Garnier, AF 0490

[Still Music]

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I have been listening to dance music for years, but I mostly know Laurent Garnier for the feedback he leaves other producers. When I spent more time checking these things, I remember him writing overwhelmingly positive comments about seemingly every new release — and always really mundane too, in the vein of, “5/5 will play! B1 is the one for me!” Garnier has thus come to represent a certain, not entirely positive sort of DJ for me — the sort who, out of some perverse sense of loyalty or true-school pride, actually plays every promo he receives, his sets made up of unsolicited scraps from shameless self-promoters. I digress — I’m just as bad. I put off listening to Swayzak for years because I didn’t like their clothes. I know Garnier is an elder I should at least grudgingly respect. And AF 0490, his big comeback single, arrives on Still Music, a very reputable label.

It’s not difficult to hear why it ended up there. It’s very much a house record about house, liberally borrowing from Chicago ghetto house records — “Beat (Da BoxX),” for example, interpolates large sections of Gant-Man’s “Bang Da Box 97.” Even if listeners are not familiar with that track, they should at least recognize some of the snips he uses. Ghetto house is still pretty trendy, but luckily Garnier doesn’t whitewash it as much as some of his contemporaries — he plainly grasps why dancers respond so enthusiastically to the genre. The record abounds with ghetto trademarks like spoken vocal hooks and funny sounds (the ringing cash register on “Beat (Da BoxX)”), and these ride persistent, energetic drums. In the middle of a party, it would be hard to deny the shouted refrain on “Bang (The Underground Doesn’t Stop),” or the high-pressure jack patterns on “Boom (Chakolak).” Like Gerd’s Geeeman project, AF 0490 applies a big-room approach to its stripped-down, utilitarian inspiration. Is this necessary? Dance Mania had its share of bad pressings, sure, but that’s kind of the point — it’s ghetto house. If you think those older records can’t cut it in a clean, modern set, go for it. Most people probably won’t know the difference. There is an eyebrow to be raised about a high-profile international DJ, one who apparently listens to everything and thus has a wealth of references to draw from, remaking this very basic, budget music. At any rate, this is an effective EP.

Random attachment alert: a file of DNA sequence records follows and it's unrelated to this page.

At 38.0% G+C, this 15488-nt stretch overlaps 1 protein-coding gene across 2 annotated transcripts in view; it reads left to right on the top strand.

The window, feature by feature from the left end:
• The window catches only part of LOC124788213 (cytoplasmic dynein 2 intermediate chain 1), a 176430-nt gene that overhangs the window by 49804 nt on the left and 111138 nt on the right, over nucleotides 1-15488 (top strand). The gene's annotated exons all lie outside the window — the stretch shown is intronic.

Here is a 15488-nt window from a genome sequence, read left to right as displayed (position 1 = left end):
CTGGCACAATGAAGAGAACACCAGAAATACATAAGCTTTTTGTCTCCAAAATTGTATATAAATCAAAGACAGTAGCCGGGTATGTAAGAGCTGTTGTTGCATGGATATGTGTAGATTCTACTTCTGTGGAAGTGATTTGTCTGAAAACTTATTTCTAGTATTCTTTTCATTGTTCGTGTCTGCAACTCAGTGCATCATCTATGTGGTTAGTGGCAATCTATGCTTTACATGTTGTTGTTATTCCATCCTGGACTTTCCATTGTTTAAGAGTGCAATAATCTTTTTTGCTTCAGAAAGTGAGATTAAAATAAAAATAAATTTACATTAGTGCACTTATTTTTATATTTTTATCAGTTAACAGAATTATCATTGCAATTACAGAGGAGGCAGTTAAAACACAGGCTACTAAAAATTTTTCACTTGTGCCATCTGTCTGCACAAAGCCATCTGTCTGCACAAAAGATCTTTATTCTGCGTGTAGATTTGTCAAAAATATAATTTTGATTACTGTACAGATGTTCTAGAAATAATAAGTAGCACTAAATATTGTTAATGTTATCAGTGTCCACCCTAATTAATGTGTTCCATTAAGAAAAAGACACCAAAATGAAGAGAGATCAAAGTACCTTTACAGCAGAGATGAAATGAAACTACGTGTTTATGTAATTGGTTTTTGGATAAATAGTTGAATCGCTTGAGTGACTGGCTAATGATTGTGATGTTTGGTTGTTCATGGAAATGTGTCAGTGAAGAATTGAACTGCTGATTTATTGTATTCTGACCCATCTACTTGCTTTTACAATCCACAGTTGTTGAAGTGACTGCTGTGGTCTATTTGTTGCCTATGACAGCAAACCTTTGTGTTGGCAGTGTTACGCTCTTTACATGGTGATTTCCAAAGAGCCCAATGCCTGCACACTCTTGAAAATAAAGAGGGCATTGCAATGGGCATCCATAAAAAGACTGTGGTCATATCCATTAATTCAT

Tom  on March 14, 2014 at 3:17 AM

His RA podcast from years ago is amazing ( Excellent down-tempo house. Not the most original mix ever, but it has an amazing groove.

s.k.  on March 14, 2014 at 11:07 AM

thanks for the tip, tom

Pattern Burst  on March 15, 2014 at 9:23 AM

Great stuff. Most enjoyable review I’ve read for a while. Cheered up a crappy Saturday no end.

James  on March 16, 2014 at 10:55 PM

I think Laurent has always had a penchant (it rhymes!) for ghetto house. Anyone else old enough to remember The Hoe from 1996? ( I remember in interviews that people were a little bit taken aback by the vocal sample and he told people to relax and stop being so pc and was a nod to chicago labels like Dance Mania etc.

Henderick AKA Thelonious Funk  on March 19, 2014 at 11:11 AM

Steve is so right about Laurent’s review of tracks he receives as promos. Too funny but he is a good guy & does not discriminate with the tracks that he likes.

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